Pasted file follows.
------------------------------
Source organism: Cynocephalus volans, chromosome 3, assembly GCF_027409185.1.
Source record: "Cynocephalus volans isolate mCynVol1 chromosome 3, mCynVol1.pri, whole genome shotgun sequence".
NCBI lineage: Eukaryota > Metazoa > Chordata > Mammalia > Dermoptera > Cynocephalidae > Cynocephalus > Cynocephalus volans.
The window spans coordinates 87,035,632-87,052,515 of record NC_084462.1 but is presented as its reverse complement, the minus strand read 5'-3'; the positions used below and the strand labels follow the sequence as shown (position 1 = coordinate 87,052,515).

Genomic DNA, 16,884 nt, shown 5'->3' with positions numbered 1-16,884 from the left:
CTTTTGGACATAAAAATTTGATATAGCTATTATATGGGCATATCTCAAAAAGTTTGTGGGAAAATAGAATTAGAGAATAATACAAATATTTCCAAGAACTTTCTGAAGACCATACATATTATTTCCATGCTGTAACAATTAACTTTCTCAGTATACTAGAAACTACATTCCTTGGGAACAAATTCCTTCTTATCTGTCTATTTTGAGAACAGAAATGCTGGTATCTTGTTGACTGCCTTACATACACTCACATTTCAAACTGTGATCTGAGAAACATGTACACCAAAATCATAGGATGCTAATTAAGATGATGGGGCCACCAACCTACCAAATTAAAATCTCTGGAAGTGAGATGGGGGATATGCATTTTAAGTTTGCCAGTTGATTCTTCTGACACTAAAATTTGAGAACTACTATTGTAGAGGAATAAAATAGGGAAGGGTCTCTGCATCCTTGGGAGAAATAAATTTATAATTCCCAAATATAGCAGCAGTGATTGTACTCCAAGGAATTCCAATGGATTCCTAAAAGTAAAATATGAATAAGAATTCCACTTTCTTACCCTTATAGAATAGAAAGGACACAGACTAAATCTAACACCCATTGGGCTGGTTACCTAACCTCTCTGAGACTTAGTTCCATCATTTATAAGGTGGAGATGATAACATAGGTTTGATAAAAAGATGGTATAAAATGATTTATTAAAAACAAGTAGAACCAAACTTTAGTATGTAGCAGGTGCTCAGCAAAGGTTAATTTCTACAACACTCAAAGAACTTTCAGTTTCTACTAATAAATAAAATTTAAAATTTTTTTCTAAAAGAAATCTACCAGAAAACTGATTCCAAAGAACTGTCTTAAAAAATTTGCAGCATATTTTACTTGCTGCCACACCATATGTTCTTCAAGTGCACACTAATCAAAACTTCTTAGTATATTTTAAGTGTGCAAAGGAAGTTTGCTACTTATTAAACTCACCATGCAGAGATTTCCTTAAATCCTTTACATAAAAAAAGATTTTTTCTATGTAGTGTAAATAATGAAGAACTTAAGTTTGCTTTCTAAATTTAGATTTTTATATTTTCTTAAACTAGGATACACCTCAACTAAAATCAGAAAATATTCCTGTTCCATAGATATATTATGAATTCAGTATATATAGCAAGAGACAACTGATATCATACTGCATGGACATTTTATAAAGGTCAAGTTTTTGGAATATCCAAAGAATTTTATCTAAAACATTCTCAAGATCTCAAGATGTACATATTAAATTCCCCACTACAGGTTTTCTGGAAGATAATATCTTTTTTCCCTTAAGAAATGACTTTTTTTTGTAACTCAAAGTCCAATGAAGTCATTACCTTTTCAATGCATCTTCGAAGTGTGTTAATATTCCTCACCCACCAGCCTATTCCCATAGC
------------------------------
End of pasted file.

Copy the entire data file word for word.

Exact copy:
Source organism: Cynocephalus volans, chromosome 3, assembly GCF_027409185.1.
Source record: "Cynocephalus volans isolate mCynVol1 chromosome 3, mCynVol1.pri, whole genome shotgun sequence".
NCBI lineage: Eukaryota > Metazoa > Chordata > Mammalia > Dermoptera > Cynocephalidae > Cynocephalus > Cynocephalus volans.
The window spans coordinates 87,035,632-87,052,515 of record NC_084462.1 but is presented as its reverse complement, the minus strand read 5'-3'; the positions used below and the strand labels follow the sequence as shown (position 1 = coordinate 87,052,515).

Genomic DNA, 16,884 nt, shown 5'->3' with positions numbered 1-16,884 from the left:
CTTTTGGACATAAAAATTTGATATAGCTATTATATGGGCATATCTCAAAAAGTTTGTGGGAAAATAGAATTAGAGAATAATACAAATATTTCCAAGAACTTTCTGAAGACCATACATATTATTTCCATGCTGTAACAATTAACTTTCTCAGTATACTAGAAACTACATTCCTTGGGAACAAATTCCTTCTTATCTGTCTATTTTGAGAACAGAAATGCTGGTATCTTGTTGACTGCCTTACATACACTCACATTTCAAACTGTGATCTGAGAAACATGTACACCAAAATCATAGGATGCTAATTAAGATGATGGGGCCACCAACCTACCAAATTAAAATCTCTGGAAGTGAGATGGGGGATATGCATTTTAAGTTTGCCAGTTGATTCTTCTGACACTAAAATTTGAGAACTACTATTGTAGAGGAATAAAATAGGGAAGGGTCTCTGCATCCTTGGGAGAAATAAATTTATAATTCCCAAATATAGCAGCAGTGATTGTACTCCAAGGAATTCCAATGGATTCCTAAAAGTAAAATATGAATAAGAATTCCACTTTCTTACCCTTATAGAATAGAAAGGACACAGACTAAATCTAACACCCATTGGGCTGGTTACCTAACCTCTCTGAGACTTAGTTCCATCATTTATAAGGTGGAGATGATAACATAGGTTTGATAAAAAGATGGTATAAAATGATTTATTAAAAACAAGTAGAACCAAACTTTAGTATGTAGCAGGTGCTCAGCAAAGGTTAATTTCTACAACACTCAAAGAACTTTCAGTTTCTACTAATAAATAAAATTTAAAATTTTTTTCTAAAAGAAATCTACCAGAAAACTGATTCCAAAGAACTGTCTTAAAAAATTTGCAGCATATTTTACTTGCTGCCACACCATATGTTCTTCAAGTGCACACTAATCAAAACTTCTTAGTATATTTTAAGTGTGCAAAGGAAGTTTGCTACTTATTAAACTCACCATGCAGAGATTTCCTTAAATCCTTTACATAAAAAAAGATTTTTTCTATGTAGTGTAAATAATGAAGAACTTAAGTTTGCTTTCTAAATTTAGATTTTTATATTTTCTTAAACTAGGATACACCTCAACTAAAATCAGAAAATATTCCTGTTCCATAGATATATTATGAATTCAGTATATATAGCAAGAGACAACTGATATCATACTGCATGGACATTTTATAAAGGTCAAGTTTTTGGAATATCCAAAGAATTTTATCTAAAACATTCTCAAGATCTCAAGATGTACATATTAAATTCCCCACTACAGGTTTTCTGGAAGATAATATCTTTTTTCCCTTAAGAAATGACTTTTTTTTGTAACTCAAAGTCCAATGAAGTCATTACCTTTTCAATGCATCTTCGAAGTGTGTTAATATTCCTCACCCACCAGCCTATTCCCATAGC